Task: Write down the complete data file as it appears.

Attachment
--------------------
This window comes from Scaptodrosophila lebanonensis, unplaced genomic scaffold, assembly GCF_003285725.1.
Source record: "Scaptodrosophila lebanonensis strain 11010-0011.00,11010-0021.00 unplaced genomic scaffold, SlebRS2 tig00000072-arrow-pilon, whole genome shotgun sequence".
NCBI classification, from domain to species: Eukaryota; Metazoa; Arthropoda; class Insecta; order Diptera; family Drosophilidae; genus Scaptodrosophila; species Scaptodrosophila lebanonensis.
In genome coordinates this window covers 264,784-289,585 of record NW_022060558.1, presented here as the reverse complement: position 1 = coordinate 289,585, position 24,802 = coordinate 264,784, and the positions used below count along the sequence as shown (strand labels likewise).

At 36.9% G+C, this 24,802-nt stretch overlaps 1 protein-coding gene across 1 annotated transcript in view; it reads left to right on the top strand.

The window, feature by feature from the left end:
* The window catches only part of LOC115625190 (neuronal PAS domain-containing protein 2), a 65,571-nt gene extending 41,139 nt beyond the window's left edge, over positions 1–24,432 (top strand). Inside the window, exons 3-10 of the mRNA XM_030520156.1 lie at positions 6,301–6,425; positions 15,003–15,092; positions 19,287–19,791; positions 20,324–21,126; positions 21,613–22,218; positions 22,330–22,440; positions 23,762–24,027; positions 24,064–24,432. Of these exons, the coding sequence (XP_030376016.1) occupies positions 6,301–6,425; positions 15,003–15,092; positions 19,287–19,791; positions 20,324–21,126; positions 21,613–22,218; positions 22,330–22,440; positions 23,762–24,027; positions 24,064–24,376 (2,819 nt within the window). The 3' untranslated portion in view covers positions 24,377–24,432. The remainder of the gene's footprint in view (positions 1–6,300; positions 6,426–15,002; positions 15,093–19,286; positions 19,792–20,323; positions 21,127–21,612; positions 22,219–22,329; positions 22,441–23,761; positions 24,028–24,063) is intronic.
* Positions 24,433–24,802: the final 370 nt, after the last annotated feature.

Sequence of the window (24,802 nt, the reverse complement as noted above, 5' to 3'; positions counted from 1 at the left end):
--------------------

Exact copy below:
This window comes from Scaptodrosophila lebanonensis, unplaced genomic scaffold, assembly GCF_003285725.1.
Source record: "Scaptodrosophila lebanonensis strain 11010-0011.00,11010-0021.00 unplaced genomic scaffold, SlebRS2 tig00000072-arrow-pilon, whole genome shotgun sequence".
NCBI classification, from domain to species: Eukaryota; Metazoa; Arthropoda; class Insecta; order Diptera; family Drosophilidae; genus Scaptodrosophila; species Scaptodrosophila lebanonensis.
In genome coordinates this window covers 264,784-289,585 of record NW_022060558.1, presented here as the reverse complement: position 1 = coordinate 289,585, position 24,802 = coordinate 264,784, and the positions used below count along the sequence as shown (strand labels likewise).

At 36.9% G+C, this 24,802-nt stretch overlaps 1 protein-coding gene across 1 annotated transcript in view; it reads left to right on the top strand.

The window, feature by feature from the left end:
* The window catches only part of LOC115625190 (neuronal PAS domain-containing protein 2), a 65,571-nt gene extending 41,139 nt beyond the window's left edge, over positions 1–24,432 (top strand). Inside the window, exons 3-10 of the mRNA XM_030520156.1 lie at positions 6,301–6,425; positions 15,003–15,092; positions 19,287–19,791; positions 20,324–21,126; positions 21,613–22,218; positions 22,330–22,440; positions 23,762–24,027; positions 24,064–24,432. Of these exons, the coding sequence (XP_030376016.1) occupies positions 6,301–6,425; positions 15,003–15,092; positions 19,287–19,791; positions 20,324–21,126; positions 21,613–22,218; positions 22,330–22,440; positions 23,762–24,027; positions 24,064–24,376 (2,819 nt within the window). The 3' untranslated portion in view covers positions 24,377–24,432. The remainder of the gene's footprint in view (positions 1–6,300; positions 6,426–15,002; positions 15,093–19,286; positions 19,792–20,323; positions 21,127–21,612; positions 22,219–22,329; positions 22,441–23,761; positions 24,028–24,063) is intronic.
* Positions 24,433–24,802: the final 370 nt, after the last annotated feature.

Sequence of the window (24,802 nt, the reverse complement as noted above, 5' to 3'; positions counted from 1 at the left end):